When liquids of different densities mix, they can produce complex fingering patterns. This is particularly important in the flow of liquid in underground porous aquifers, where the density of the groundwater can be influenced by salinity or heat, as well as the insulation properties of porous materials. Another important application is the still-prototypical use of aquifers for carbon sequestration; the dissolution of CO2 into groundwater has a complex effect on its density, and convective mixing is crucial for accelerating the dissolution/storage process.
This project will involve the modelling, and analytical or semi-analytical study of the onset of convection in porous media, including the prediction of key parameters such as the onset time and the critical wavelength. The project may also involve the development of a numerical (e.g. finite volume) scheme to solve the full nonlinear system, more advanced methods to improve the stability analysis, and exploration of the effect of inclination on porous convection.
- D.A. Nield and A. Bejan. Convection in Porous Media. Springer, New York, NY, 2013.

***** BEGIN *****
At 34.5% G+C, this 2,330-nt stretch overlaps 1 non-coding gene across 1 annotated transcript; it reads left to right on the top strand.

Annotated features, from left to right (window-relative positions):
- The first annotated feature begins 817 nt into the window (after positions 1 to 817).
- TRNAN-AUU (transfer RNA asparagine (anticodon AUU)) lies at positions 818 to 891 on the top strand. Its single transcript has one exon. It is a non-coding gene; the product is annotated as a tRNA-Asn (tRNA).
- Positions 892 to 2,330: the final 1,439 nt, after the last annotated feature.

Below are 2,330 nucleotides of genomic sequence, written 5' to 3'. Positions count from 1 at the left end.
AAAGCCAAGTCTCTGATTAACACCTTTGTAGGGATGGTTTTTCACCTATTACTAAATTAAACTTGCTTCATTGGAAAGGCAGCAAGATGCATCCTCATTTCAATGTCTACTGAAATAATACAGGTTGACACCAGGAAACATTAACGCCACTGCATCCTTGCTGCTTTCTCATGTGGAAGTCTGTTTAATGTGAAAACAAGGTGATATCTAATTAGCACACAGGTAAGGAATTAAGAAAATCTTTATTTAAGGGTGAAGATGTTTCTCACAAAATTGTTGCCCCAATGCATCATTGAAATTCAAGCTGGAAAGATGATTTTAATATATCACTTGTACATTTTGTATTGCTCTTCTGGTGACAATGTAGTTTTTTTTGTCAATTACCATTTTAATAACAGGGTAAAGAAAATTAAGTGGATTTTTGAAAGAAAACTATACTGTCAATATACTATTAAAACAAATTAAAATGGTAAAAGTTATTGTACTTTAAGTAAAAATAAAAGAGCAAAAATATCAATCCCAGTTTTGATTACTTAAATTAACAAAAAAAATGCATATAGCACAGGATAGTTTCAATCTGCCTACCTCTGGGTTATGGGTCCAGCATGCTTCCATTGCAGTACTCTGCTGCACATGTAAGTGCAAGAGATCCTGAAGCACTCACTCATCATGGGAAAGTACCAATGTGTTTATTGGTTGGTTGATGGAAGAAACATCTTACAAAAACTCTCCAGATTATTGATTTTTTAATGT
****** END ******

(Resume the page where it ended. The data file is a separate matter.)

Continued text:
- H.E. Huppert and J.A. Neufeld. The fluid mechanics of Carbon Dioxide sequestration. Ann. Rev. Fluid Mech., 46: 255-272. 2013.
In this project you may expect to do some or all of the following:
- mathematical modelling (PDEs)
- development of numerical code to simulate PDEs from fluid dynamics
- analytical methods such as linear stability analysis to provide insight into numerical observations
- exploration of the effect of parameters, such as the angle of inclination of a system
- academic writing/communication.
This project aims to produce a robust and efficient numerical code (in Matlab, say), verified against linear stability and previous results in the literature, for computing solutions of the equations that govern convection in porous media.
Another ambitious aim is to build up a comprehensive picture of the effect of angle on porous convection by using such a numerical method to build a bifurcation diagram of steady convection patterns.
Skills and experience
Experience in programming (e.g. Matlab) and numerical solution of PDEs essential. Knowledge of fluid mechanics principles advantageous but not essential.
You may be eligible to apply for a research scholarship.
Contact the supervisor for more information.